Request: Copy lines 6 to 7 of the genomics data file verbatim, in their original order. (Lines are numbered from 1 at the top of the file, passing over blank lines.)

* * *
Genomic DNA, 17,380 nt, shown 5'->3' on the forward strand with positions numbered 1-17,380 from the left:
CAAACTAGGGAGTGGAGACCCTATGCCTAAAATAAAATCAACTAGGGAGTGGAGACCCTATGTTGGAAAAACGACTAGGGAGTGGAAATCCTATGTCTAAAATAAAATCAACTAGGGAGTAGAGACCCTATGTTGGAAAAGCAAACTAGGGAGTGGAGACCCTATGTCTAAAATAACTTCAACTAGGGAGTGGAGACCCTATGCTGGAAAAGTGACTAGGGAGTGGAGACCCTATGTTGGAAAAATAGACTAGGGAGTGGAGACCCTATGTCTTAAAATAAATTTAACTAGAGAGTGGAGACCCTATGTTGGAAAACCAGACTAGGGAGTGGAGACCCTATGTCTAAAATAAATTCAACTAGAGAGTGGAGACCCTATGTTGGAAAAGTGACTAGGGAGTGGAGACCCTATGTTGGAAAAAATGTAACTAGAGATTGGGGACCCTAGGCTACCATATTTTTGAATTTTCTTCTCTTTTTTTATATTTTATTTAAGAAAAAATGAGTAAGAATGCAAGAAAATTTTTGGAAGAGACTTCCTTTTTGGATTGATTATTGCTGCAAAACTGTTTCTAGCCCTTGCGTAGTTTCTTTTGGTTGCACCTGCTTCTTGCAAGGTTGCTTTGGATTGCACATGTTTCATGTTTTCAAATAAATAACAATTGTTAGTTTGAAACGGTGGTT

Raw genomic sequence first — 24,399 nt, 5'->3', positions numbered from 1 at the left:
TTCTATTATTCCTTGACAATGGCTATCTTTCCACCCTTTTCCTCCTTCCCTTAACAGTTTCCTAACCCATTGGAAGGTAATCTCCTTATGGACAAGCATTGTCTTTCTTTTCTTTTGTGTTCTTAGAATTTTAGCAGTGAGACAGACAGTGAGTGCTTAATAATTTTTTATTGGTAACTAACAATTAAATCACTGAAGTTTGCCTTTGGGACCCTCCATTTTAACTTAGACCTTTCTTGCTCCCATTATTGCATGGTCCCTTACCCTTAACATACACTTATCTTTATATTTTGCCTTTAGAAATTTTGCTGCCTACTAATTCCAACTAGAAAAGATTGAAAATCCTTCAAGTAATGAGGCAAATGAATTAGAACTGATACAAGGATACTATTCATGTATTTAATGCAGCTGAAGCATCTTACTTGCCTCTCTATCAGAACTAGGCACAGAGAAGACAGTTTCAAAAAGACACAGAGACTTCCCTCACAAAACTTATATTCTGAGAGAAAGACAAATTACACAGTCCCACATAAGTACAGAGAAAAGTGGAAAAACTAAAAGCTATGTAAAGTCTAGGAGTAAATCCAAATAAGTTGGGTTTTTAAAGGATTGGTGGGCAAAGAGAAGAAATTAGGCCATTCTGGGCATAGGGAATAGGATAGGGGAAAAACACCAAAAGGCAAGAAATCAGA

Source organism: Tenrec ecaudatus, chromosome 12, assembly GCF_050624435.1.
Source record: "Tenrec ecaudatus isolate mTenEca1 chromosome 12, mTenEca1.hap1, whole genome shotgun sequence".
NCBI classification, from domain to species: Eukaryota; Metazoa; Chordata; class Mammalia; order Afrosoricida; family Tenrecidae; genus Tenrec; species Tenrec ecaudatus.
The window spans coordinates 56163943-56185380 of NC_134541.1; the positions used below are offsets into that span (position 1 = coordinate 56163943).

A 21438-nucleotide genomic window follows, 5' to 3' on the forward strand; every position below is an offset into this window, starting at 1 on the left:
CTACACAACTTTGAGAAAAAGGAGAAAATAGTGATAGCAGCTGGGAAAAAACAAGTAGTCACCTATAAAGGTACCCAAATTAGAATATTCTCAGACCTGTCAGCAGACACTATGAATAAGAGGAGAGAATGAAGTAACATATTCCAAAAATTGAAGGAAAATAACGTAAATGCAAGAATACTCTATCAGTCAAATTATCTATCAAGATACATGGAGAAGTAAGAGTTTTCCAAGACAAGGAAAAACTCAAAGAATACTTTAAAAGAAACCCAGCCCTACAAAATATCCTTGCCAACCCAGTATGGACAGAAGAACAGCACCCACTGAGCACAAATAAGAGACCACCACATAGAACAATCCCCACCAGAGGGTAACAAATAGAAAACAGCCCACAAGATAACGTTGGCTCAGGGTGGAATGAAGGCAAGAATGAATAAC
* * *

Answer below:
Source record: "Tenrec ecaudatus isolate mTenEca1 chromosome 12, mTenEca1.hap1, whole genome shotgun sequence".
NCBI classification, from domain to species: Eukaryota; Metazoa; Chordata; class Mammalia; order Afrosoricida; family Tenrecidae; genus Tenrec; species Tenrec ecaudatus.